Sending a Green Message with Eco Graphic Design

Mar 06, 13 Sending a Green Message with Eco Graphic Design

Graphic design as a profession has evolved quite significantly over the past 10 years or so. With the emergence of the digital sphere and a decreased focus on print design, communication designers have begun asking important questions about where their profession fits within the commercial world. Where is graphic design heading and what does it mean to be a designer in the world of the future?

Graphic designers are essentially message-makers. They are commissioned to communicate a message to a particular audience or market. And so they create powerful pieces of visual communication e.g. a brochure, a website, a poster, a logo to provide a sense of what something means, and even to change the viewer’s ideas of right and wrong, buy or don’t buy (but mostly buy). With this kind of power comes a form of social responsibility, which is slowly being acknowledged in the world of design.

So how can a graphic designer be responsible, in an ever-changing and increasingly globalised world where messages travel far and wide and deeply effect the social and physical world we live in? Well they can be green of course!


Green graphic design, sustainable graphic design, eco graphic design, environmental graphic design.

Whatever you prefer to call it it’s essentially all the same thing: design that is focused on reducing carbon emissions and promoting general wellbeing and social equality.

Sustainability is the idea of enabling the continuity of human life on Earth as we know it. This means achieving a perfect balance of environmental, social and economic wellbeing. And so ‘sustainable design’ is a form of design practice that follows a specific philosophy, policies and guidelines that will ideally help humans to achieve this.
More specifically, here are some of the things that sustainable graphic design may involve, which applies to anyone who hopes to use a designer in the future:

  1. Think about more than just commercial cost. The cost to the environment may far outweigh a small monetary saving for printing your design on unsustainable paper.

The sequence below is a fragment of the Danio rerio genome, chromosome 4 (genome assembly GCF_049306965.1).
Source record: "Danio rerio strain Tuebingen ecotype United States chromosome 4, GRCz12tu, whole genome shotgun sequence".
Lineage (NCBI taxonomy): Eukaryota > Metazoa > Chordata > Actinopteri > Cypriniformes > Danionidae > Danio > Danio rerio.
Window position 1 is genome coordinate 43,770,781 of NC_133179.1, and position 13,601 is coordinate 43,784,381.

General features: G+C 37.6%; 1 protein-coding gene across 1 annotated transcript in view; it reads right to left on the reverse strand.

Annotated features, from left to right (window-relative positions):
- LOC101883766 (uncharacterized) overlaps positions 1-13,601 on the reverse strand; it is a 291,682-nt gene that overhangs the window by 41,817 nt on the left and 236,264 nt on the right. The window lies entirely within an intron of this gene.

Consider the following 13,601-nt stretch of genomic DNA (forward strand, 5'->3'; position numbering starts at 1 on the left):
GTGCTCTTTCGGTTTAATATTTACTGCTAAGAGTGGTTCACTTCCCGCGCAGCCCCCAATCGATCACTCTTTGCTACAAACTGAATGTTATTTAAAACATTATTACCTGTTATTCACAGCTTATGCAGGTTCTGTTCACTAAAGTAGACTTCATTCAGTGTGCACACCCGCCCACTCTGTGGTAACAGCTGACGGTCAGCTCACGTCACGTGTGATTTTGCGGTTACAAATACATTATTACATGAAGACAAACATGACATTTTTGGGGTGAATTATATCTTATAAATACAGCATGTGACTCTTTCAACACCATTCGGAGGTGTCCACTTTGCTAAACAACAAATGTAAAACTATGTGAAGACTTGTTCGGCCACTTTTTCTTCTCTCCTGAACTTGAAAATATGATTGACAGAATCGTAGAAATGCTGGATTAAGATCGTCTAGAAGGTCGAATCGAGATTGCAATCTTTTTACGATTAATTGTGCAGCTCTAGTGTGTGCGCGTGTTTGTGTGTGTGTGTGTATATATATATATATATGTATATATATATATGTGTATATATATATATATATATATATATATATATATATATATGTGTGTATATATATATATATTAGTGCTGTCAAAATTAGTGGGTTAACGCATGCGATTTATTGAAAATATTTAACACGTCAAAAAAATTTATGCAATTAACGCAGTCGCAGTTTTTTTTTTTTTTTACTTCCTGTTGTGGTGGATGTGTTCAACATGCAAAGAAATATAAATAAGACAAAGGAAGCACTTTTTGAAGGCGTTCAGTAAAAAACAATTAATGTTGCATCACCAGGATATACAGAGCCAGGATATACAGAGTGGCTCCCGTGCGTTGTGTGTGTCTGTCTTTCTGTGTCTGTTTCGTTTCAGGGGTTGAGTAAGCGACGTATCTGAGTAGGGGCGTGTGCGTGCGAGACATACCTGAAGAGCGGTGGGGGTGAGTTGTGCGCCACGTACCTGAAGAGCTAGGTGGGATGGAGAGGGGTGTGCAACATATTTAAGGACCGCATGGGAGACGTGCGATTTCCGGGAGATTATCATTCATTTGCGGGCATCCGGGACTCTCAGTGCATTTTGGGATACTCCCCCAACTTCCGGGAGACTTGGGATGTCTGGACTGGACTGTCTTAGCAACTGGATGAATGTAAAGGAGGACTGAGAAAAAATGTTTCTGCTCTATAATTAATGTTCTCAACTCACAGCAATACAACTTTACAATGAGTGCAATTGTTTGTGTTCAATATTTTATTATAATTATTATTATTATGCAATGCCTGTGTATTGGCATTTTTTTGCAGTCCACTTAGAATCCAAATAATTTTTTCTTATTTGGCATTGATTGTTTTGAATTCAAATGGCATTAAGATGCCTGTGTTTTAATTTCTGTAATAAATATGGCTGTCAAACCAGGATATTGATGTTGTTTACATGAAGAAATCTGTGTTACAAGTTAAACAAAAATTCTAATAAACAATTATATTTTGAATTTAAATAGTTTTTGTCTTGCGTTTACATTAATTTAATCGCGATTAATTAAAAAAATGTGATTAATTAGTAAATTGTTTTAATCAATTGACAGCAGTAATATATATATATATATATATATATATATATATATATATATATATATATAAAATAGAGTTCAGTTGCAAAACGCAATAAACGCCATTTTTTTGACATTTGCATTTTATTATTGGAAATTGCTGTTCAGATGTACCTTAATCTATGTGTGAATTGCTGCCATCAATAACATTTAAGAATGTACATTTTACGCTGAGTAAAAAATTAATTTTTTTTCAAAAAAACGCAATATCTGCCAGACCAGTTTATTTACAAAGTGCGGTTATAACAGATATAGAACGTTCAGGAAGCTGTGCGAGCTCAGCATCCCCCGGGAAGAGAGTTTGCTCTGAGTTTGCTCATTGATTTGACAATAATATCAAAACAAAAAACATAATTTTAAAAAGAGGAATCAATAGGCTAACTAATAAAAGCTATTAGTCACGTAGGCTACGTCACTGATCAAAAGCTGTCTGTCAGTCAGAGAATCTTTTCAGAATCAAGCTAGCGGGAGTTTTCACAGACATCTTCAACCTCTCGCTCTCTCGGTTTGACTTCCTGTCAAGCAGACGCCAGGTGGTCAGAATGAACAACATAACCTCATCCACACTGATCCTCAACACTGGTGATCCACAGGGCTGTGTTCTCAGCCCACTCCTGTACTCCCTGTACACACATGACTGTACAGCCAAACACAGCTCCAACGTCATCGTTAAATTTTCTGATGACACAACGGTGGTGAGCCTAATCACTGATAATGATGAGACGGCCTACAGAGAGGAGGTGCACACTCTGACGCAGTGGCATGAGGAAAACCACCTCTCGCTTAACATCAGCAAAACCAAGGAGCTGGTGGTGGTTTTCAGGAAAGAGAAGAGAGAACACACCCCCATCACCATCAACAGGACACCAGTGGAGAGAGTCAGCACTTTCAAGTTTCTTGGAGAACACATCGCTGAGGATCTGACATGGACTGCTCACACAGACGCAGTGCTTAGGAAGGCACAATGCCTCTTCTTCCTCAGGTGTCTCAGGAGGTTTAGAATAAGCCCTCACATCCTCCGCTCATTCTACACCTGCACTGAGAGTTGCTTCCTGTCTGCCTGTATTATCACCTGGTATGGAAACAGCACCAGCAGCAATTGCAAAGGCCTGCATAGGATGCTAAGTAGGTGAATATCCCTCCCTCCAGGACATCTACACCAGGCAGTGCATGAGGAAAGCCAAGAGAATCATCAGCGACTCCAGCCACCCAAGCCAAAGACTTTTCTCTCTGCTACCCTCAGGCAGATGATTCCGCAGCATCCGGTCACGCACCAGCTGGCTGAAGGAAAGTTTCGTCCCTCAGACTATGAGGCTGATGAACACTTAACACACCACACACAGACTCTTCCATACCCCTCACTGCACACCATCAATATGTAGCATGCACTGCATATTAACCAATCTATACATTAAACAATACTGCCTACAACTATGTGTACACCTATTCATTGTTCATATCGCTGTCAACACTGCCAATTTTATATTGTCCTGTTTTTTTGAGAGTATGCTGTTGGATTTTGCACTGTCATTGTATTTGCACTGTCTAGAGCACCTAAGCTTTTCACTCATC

2. Ensure that actually printing something is the best way to achieve your desired result. Perhaps it will work better to do an email campaign this time?
  3. Check if you can multi-purpose your printed items. Can one publication or printed item serve multiple purposes, and prevent the need to use more resources?
  4. Consider paper sizing. How can you best utilise the space on a page and print on the smallest paper possible to still achieve your desired result?
  5. Avoid unnecessary toxic coatings and metallic inks, and try to design for minimal ink coverage where possible.
  6. Find out if and how the printed item can be re-used or recycled.
  7. Commit to being a responsible message-maker. Don’t design to promote untruths or something you feel is morally or ethically wrong.


In addition, designers may choose to take it further, and commit to the following:

  1. Give back where possible. Donate 10 per cent of your time or profits to a cause that is achieving something good.
  2. Share your knowledge and passion about designer responsibility.
  3. Green your office and use energy-saving equipment.


Here are some resources on where you can find more information on sustainable graphic design.

Many graphic designers in my home city of Melbourne are progressing into the area of eco or sustainable graphic design, but Australian designers are still a long way off taking a more ethical stance. It’s a bit embarrassing to be so far behind many other countries in this field.

So if you are a designer or someone who uses one, don’t be afraid to be different! Eco-design costs and looks the same as conventional design, it just involves thinking outside the box and remembering who and what your message will effect. What better way to add value to your business than to market yourself ethically.

Think about that, and then think about what message you wish to send.


Sonja Meyer is an Australian Eco-Graphic Designer who holds a Diploma of Arts in Graphic Design, a Diploma of Sustainability and a Graduate Diploma in Design Anthropology. Sonja is based in Melbourne and specialises in design for environmental organisations and other NGOs. Visit her website for more information.